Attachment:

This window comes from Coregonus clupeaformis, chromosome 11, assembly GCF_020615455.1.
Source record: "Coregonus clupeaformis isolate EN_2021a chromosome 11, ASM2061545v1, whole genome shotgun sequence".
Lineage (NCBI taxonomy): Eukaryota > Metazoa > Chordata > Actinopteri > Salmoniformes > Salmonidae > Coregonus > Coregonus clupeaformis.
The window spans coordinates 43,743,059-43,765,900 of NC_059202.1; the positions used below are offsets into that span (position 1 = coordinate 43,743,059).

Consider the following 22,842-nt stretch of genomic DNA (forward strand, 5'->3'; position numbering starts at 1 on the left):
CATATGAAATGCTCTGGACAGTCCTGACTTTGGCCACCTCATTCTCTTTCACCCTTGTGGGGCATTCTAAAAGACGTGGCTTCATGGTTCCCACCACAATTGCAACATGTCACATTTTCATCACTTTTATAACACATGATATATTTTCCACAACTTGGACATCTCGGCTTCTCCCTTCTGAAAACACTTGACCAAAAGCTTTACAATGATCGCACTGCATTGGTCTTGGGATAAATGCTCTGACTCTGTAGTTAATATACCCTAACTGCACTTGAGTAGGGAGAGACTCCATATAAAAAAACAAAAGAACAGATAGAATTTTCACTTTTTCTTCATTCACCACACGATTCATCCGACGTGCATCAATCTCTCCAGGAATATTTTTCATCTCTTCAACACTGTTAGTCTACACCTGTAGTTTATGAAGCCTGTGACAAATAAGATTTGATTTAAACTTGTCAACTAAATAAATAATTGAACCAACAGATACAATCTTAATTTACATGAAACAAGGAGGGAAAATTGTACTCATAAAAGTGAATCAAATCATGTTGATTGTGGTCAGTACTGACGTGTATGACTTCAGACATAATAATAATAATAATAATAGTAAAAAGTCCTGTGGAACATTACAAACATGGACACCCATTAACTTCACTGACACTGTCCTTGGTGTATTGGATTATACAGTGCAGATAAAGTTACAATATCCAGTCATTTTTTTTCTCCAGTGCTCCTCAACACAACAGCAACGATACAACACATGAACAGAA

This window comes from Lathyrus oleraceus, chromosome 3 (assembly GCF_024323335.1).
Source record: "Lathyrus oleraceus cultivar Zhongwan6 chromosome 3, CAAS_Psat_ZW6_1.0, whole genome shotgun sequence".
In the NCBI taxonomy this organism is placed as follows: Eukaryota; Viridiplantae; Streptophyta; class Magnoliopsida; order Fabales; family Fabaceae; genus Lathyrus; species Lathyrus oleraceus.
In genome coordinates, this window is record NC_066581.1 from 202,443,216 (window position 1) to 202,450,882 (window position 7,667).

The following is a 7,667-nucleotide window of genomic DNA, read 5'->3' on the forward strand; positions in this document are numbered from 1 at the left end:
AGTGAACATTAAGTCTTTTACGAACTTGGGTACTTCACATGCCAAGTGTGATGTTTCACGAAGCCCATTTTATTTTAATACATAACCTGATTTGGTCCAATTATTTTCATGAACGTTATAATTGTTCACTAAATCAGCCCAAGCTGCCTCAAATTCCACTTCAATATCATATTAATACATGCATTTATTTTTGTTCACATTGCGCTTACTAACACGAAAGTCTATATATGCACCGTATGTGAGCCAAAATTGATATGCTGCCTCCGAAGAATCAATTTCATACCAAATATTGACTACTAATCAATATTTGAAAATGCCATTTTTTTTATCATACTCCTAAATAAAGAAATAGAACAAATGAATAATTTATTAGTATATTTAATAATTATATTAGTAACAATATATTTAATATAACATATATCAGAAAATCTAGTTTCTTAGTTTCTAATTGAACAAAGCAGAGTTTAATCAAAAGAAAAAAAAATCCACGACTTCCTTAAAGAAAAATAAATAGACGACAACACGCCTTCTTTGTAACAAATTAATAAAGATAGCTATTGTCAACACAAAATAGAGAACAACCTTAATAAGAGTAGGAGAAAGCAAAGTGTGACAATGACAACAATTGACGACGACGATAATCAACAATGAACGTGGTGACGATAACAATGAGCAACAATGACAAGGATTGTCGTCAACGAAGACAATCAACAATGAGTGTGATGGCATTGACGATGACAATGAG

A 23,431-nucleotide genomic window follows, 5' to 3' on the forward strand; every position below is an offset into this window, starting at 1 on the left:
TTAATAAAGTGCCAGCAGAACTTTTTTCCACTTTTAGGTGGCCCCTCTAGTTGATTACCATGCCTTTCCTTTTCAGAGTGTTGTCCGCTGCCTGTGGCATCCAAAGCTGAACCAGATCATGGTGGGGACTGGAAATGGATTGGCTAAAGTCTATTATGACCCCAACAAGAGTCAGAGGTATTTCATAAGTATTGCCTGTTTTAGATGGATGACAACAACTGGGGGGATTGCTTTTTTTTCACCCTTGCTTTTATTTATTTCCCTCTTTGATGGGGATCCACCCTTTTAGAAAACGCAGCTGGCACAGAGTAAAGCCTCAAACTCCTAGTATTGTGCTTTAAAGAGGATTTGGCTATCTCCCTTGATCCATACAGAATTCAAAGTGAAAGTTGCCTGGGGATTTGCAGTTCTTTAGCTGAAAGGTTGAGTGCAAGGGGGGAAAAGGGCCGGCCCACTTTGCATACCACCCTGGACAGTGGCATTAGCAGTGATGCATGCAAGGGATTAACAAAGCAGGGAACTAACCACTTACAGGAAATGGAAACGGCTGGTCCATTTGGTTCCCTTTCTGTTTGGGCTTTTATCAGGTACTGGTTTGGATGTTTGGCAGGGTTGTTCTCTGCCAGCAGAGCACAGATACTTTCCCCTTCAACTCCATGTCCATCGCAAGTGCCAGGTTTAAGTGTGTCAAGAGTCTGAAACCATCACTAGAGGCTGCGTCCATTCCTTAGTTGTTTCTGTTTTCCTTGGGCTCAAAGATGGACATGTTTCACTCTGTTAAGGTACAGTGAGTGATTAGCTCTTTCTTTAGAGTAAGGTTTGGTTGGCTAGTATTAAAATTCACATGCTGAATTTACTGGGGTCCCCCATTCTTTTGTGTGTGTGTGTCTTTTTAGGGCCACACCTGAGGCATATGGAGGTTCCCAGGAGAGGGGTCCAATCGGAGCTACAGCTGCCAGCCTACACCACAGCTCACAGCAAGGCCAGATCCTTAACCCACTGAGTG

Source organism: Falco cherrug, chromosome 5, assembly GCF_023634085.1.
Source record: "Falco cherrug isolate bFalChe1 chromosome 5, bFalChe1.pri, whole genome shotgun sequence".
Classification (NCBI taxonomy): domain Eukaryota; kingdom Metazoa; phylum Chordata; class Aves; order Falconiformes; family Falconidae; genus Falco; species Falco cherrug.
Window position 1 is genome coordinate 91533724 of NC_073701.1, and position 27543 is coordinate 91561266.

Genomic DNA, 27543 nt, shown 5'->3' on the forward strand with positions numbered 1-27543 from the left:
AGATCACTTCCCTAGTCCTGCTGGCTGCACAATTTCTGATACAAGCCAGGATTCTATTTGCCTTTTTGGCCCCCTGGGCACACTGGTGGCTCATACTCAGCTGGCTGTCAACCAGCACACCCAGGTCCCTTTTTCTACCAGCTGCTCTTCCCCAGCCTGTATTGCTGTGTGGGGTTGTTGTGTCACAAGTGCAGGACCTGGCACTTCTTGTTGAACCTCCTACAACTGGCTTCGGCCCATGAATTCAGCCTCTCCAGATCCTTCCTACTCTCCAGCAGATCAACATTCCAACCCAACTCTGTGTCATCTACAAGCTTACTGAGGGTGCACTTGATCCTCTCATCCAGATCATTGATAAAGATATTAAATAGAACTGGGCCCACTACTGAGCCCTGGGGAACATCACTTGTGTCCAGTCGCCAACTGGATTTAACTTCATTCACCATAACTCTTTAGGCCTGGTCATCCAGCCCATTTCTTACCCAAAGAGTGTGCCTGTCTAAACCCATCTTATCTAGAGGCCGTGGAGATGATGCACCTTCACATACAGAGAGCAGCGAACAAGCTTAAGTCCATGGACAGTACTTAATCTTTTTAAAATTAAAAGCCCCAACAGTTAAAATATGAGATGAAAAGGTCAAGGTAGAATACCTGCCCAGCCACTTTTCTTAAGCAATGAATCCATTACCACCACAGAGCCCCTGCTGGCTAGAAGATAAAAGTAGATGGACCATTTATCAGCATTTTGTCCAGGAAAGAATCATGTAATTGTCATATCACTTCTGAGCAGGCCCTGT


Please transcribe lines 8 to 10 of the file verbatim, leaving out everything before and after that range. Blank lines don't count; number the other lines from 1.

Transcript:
Source record: "Lathyrus oleraceus cultivar Zhongwan6 chromosome 3, CAAS_Psat_ZW6_1.0, whole genome shotgun sequence".
In the NCBI taxonomy this organism is placed as follows: Eukaryota; Viridiplantae; Streptophyta; class Magnoliopsida; order Fabales; family Fabaceae; genus Lathyrus; species Lathyrus oleraceus.
In genome coordinates, this window is record NC_066581.1 from 202,443,216 (window position 1) to 202,450,882 (window position 7,667).